Breathe to Heal

There has been much in the press recently about buying muscle training devices to improve breathing, but we think that the jury is out on this one.

Some Facts:

Dysfunctional breathing: Anyone with difficulties associated with COPD (chronic obstructive pulmonary disease) and asthma, should be under the care and control of their own GP, but it is with stress that we think that this simple breathing exercise has most to offer. Everyone has stress these days, it seems; be it as a mother, or a worker in a factory or office, or even as a pensioner just getting on with daily trials and chores. It affects many of us – and it is sad that there are those of us who cannot cope with simple things. Having to phone a mobile phone company or an office or business where it takes forever for someone to answer a telephone can be hugely irritating, if you let it get under your skin. Simple things that can drive some of us mad. But it doesn’t have to be that way.

What does irregular breathing do to us?  If we are stressed and are breathing irregularly, this affects our sympathetic and parasympathetic nervous systems (sympathetic – our fight or flight mode – it sends extra hormones boosting our alertness and heart rate: parasympathetic – controlling our involuntary actions such as sexual arousal, urination, digesting our food and such things). Both of these form part of the autonomic nervous system that regulates blood pressure and the rate of breathing, so if we are stressed, the whole system is stressed.

Health breathing benefits: In a recent edition of the Journal of the American Heart Association, Daniel Craighead an assistant research professor at the University of Colorado, wrote about the results of his study that examined 36 middle aged and older people who had raised blood pressure. He asked them to complete a high intensity form of breathing through a hand-held breathing trainer 30 times a day, six days a week. By the end of a six-week trial, the top number in blood pressure reading (the force at which your heart pumps blood around the body) reduced by nine points – the kind of result that you may find by taking a 30-minute daily walk or medication prescribed by a doctor. 36 people is a very small study, but it gives an indicator of what can be achieved by a simple breathing exercise – and the results of the lowered blood pressure appeared to be long lasting. The machine that they used was similar to the NHS approved Power Breath that costs about £30.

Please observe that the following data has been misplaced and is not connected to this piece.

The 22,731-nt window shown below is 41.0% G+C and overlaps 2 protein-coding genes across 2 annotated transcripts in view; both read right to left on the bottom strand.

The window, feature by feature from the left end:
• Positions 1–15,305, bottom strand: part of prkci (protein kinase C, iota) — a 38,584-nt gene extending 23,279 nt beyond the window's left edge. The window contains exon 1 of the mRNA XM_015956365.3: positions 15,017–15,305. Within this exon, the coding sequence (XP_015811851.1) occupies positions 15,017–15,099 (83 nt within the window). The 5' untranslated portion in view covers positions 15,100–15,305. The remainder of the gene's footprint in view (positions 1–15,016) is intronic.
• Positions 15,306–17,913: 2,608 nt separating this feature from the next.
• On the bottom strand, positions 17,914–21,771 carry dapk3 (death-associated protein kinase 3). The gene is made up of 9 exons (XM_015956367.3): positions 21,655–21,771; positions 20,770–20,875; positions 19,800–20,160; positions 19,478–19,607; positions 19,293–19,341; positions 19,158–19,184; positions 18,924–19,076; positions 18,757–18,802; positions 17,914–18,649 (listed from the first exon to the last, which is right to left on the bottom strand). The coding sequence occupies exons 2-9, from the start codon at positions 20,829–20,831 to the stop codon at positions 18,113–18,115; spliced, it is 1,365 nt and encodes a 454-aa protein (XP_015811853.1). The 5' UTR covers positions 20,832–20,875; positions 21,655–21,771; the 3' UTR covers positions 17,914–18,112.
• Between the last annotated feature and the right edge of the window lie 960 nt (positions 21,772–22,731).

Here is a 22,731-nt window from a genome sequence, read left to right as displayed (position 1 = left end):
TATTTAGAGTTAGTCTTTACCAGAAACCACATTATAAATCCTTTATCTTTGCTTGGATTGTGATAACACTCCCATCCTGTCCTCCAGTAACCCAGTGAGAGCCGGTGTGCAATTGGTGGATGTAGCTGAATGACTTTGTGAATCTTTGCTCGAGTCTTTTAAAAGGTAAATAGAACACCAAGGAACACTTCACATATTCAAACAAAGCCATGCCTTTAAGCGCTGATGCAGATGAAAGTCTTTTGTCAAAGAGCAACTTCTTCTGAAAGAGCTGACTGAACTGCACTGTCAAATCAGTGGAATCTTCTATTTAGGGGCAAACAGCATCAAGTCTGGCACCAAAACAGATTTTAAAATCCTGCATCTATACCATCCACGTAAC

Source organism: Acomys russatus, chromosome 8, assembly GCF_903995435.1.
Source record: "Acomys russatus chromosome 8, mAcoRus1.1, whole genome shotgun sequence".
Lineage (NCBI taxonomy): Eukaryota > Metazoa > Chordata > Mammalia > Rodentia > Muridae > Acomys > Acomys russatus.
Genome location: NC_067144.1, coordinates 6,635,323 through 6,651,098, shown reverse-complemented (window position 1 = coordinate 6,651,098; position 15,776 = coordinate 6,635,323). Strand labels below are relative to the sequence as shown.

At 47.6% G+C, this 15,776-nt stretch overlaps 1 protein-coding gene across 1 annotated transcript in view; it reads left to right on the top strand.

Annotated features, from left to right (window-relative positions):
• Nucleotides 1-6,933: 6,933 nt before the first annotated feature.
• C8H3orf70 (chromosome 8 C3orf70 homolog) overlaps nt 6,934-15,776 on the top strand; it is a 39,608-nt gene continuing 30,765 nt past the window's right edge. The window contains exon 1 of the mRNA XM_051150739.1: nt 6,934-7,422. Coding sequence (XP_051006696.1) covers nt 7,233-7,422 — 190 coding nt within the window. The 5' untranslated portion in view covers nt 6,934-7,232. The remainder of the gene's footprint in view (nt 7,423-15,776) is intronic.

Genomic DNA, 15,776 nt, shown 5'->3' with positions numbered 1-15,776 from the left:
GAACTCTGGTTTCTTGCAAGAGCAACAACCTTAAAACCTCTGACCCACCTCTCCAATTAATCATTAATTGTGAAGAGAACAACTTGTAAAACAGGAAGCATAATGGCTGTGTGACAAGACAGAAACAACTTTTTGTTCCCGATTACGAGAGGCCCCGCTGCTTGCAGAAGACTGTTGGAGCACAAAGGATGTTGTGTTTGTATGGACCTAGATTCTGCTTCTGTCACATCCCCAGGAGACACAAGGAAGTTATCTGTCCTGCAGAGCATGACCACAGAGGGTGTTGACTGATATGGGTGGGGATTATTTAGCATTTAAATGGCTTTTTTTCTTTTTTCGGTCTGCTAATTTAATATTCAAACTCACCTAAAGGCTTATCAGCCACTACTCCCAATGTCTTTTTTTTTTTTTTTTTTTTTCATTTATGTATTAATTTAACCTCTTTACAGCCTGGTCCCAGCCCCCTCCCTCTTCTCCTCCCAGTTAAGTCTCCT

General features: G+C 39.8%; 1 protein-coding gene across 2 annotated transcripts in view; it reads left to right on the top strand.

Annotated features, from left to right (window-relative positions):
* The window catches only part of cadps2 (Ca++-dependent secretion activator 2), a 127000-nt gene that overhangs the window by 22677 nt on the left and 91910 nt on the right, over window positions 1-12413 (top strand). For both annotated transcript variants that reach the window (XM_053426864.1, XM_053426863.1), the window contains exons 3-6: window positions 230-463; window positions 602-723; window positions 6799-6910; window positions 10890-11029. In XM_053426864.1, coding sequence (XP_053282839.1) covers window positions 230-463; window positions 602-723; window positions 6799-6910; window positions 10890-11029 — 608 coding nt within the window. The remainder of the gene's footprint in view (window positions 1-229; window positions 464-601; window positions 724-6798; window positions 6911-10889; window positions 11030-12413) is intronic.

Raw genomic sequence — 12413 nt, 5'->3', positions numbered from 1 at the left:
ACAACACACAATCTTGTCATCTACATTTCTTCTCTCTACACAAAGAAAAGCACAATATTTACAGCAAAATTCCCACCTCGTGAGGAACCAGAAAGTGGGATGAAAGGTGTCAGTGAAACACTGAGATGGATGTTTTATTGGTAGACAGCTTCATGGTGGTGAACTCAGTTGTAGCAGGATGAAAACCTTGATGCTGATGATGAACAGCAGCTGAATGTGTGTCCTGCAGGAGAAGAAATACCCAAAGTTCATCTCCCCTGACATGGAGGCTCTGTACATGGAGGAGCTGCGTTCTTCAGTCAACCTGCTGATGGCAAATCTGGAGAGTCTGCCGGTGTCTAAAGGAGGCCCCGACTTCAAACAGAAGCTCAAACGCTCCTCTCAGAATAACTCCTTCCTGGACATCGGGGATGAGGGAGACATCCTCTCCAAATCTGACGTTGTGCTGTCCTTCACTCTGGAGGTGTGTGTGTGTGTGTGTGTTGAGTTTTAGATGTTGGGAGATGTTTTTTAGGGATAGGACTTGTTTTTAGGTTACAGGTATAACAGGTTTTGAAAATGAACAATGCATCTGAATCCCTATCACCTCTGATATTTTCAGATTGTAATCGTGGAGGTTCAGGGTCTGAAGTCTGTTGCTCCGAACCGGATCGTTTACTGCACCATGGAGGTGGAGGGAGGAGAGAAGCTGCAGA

What do the experts say: Dr Stephen Preece, the director of the Centre for Health Sciences Research at the University of Salford, says that the initial standard treatment for anyone with dysfunctional breathing is to get them to lie on a bed and breathe deeply, in through the nose and out through the mouth. Do this for a while and until you are comfortable. Then place the right hand on the abdomen, just below the rib cage and the left hand on the chest and continue to breathe in and out. You should focus on filling the abdomen with air, and as you do, you should feel it rise and fall – and you should become calm.

Our opinion: We haven’t tried a breathing machine, but every one of us in the SkinLikes team have a daily routine that involves a time that we put aside to lie down, or sit comfortably in a chair and with eyes closed, we will quietly get ourselves into a breathing routine for ten minutes or more. This is especially beneficial at night time, when we find that it helps us fall asleep easily. By focussing on the breaths and repeating a simple mantra – we sleep better as a result. Whether or not this reduces our blood pressure, we haven’t tested. But what we do know is that we are a cool team in this office. Nobody loses the plot or raises a voice. We are all calm and focussed on what we do best. We are nice to each other and we do our very best for our customers. In a way, we are breathing ourselves with health – and it costs us nothing.

Our advice: If you have a computer then you can listen to some of the guru’s on YouTube who talk about the many benefits of having a regular breathing routine, such as Joe DiStefano or Max Strom Some suggest breathing in for four seconds, hold for  seven and breathe out for eight, and others have their own ideas, but we think that its best just to breathe in as deeply as you can and then hold it for as long as is comfortable and breathe out as deeply as you can. Then leave it to your body to tell you when to breathe in again, and all without putting any stress on the system by having to think about what you are doing. In your mantra, say something like “I am thinking of nothing” as you breathe in and “I am still thinking of nothing” as you breathe out. This might make you chuckle, but it has its own benefits by being a form of meditation.

If you don’t have a computer and would like more information on the subject then call 0800 023 6252 and we will be pleased to help.

Kind regards and best wishes from the team at SkinLikes.